A cross-cutting dimension that impacts all other aspects of ethical AI is transparency. It permits accountability, motivates explainability, reveals bias, and encourages fairness. With sufficient transparency, datasets are understood, algorithms can be traced back to their training data, and deployed solutions are understood to be accurate (or not).
Transparency in AI is not a quality of a tool but the way in which an organization exchanges and promotes understanding of the system’s components and function among different stakeholders. With this, all parties have the necessary awareness and insight into AI systems to make informed choices as the system relates to their role, be it as an executive, a manager, or a consumer.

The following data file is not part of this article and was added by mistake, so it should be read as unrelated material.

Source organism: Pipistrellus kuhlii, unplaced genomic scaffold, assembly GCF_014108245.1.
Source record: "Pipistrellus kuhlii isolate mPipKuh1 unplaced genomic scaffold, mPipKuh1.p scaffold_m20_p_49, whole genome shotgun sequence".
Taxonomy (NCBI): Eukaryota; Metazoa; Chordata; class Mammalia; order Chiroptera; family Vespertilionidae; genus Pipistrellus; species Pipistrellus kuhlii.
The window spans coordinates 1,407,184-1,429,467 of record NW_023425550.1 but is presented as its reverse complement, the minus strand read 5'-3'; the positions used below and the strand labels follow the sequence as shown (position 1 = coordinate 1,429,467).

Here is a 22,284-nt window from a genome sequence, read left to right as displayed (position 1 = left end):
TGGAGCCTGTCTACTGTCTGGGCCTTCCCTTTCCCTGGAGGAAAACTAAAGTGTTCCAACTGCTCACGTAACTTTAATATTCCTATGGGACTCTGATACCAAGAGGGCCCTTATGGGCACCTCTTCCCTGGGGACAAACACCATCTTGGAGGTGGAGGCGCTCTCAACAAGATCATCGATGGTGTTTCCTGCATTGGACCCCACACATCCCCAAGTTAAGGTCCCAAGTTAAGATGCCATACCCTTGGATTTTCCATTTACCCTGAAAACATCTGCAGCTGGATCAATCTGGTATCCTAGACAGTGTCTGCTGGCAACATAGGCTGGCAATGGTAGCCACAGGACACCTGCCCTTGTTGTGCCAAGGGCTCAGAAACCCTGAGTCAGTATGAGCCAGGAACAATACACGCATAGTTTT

A component of a transparent system is explainability, which means it is possible to understand how an AI output was calculated. The more explainable the system, the greater the human understanding of the AI’s internal mechanics, and the better equipped an individual is to make informed choices in interacting with or applying the model. The challenge for every enterprise leader is to determine who requires explainability in AI function, which type, how that impacts the business, and how a transparent AI lifecycle can engender confidence and trust in cognitive tools.